Excerpts from Jim Conrad's
Naturalist Newsletter


from the the September 27, 2009 Newsletter, issued from the Siskiyou Mountains west of Grants Pass, Oregon:

Easterners think of mistletoe as a shrublike plant with green leaves growing on trees. It's a member of the genus Phoradendron. In western North America we also have Phoradendrons, plus, in the same family, there's "dwarf mistletoe" of the genus Arceuthobium, of which about a dozen species are listed just for California. You can see one of those on a branch of Ponderosa Pine growing next to my trailer above.

A big difference between our dwarf mistletoe and regular Phoradendron mistletoe is that the dwarves bear no flat, green leaves. In fact, Phoradendron mistletoes are only partly parasitic (they're "hemiparasitic") because they take only water and dissolved nutrients from their hosts while they photosynthesize their carbohydrate food with their own green leaves. In contrast, our dwarf mistletoes are entirely parasitic, bearing no green leaves or green parts at all. A close-up showing three immature fruits about 1/5th-inch long on a typical branch below:

immature fruits of Western Dwarf Mistletoe, ARCEUTHOBIUM CAMPYLOPODUM

Dwarf mistletoe's mature fruits disperse their seeds by means of explosion; hydrostatic pressure in the ripening fruit builds to such a point that eventually the slightest touch dislodges the fruit from its pedicel and the seed is shot from an opening in the fruit at a velocity of 89 feet per second!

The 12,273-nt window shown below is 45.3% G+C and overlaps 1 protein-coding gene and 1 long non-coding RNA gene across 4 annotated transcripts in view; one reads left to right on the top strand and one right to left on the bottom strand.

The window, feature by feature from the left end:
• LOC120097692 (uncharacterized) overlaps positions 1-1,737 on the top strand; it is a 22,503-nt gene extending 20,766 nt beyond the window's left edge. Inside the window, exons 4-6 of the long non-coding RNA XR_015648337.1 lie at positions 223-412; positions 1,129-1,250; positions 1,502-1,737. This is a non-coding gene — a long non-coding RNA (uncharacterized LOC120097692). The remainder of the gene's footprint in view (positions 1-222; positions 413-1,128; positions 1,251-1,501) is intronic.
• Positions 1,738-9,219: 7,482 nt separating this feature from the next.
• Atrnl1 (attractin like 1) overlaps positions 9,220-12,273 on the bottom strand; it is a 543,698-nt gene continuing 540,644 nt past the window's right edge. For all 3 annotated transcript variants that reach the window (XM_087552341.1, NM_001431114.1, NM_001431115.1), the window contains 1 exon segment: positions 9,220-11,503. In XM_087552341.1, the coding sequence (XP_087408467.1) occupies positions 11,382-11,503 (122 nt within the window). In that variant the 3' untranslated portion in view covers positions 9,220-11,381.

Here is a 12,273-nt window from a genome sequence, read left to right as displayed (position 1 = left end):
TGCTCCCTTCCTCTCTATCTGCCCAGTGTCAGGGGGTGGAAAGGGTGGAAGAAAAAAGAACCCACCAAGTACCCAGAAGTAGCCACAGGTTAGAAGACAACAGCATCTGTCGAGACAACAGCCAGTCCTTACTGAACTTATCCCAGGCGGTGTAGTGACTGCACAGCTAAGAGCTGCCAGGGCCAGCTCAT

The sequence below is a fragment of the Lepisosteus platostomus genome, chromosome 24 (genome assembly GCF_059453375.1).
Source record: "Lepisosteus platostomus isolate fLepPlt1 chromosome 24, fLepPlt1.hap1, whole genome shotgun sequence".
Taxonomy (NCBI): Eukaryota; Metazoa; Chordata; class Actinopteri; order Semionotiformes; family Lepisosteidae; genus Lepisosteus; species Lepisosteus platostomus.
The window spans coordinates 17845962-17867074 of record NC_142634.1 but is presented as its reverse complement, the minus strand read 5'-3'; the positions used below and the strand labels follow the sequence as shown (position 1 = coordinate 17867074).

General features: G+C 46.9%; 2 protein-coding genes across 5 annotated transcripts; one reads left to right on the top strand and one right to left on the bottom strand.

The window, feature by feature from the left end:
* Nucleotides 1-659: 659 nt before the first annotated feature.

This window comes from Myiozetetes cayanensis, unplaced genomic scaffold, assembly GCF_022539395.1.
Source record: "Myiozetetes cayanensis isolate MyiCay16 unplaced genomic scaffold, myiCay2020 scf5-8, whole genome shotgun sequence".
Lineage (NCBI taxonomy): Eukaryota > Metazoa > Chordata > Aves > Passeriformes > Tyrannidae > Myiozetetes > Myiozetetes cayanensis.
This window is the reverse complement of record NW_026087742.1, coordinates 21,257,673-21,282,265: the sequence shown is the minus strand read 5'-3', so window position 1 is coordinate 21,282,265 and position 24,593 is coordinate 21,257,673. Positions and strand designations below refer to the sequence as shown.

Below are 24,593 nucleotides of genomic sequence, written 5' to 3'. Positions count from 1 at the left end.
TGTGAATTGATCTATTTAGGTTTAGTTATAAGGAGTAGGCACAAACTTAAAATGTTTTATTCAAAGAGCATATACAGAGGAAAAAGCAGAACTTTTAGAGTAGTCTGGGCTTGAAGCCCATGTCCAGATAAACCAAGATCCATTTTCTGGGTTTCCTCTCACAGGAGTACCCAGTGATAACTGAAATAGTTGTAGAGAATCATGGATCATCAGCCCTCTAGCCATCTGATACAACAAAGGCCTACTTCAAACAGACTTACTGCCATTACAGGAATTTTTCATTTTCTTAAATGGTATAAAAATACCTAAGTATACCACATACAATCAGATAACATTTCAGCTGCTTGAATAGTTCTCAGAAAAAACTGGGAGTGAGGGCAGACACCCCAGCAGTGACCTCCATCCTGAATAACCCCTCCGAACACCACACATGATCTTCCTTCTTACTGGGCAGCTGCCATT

When you "key out" a species of dwarf mistletoe in California's Jepson Manual, very little reference is made to the unknown plant's anatomical features. Instead, species identification is based mostly on the host tree's identity. The individual in the picture is on a Ponderosa Pine so it must be the Western Dwarf Mistletoe, ARCEUTHOBIUM CAMPYLOPODUM.

In North America's western forest ecosystems heavy dwarf mistletoe parasitization can result in reduced tree growth, premature tree mortality, reduced seed and cone development, reduced wood quality, and an increase in susceptibility to diseases and insect attack. Most commercially important conifers in western North America are parasitized by one or more dwarf mistletoe species.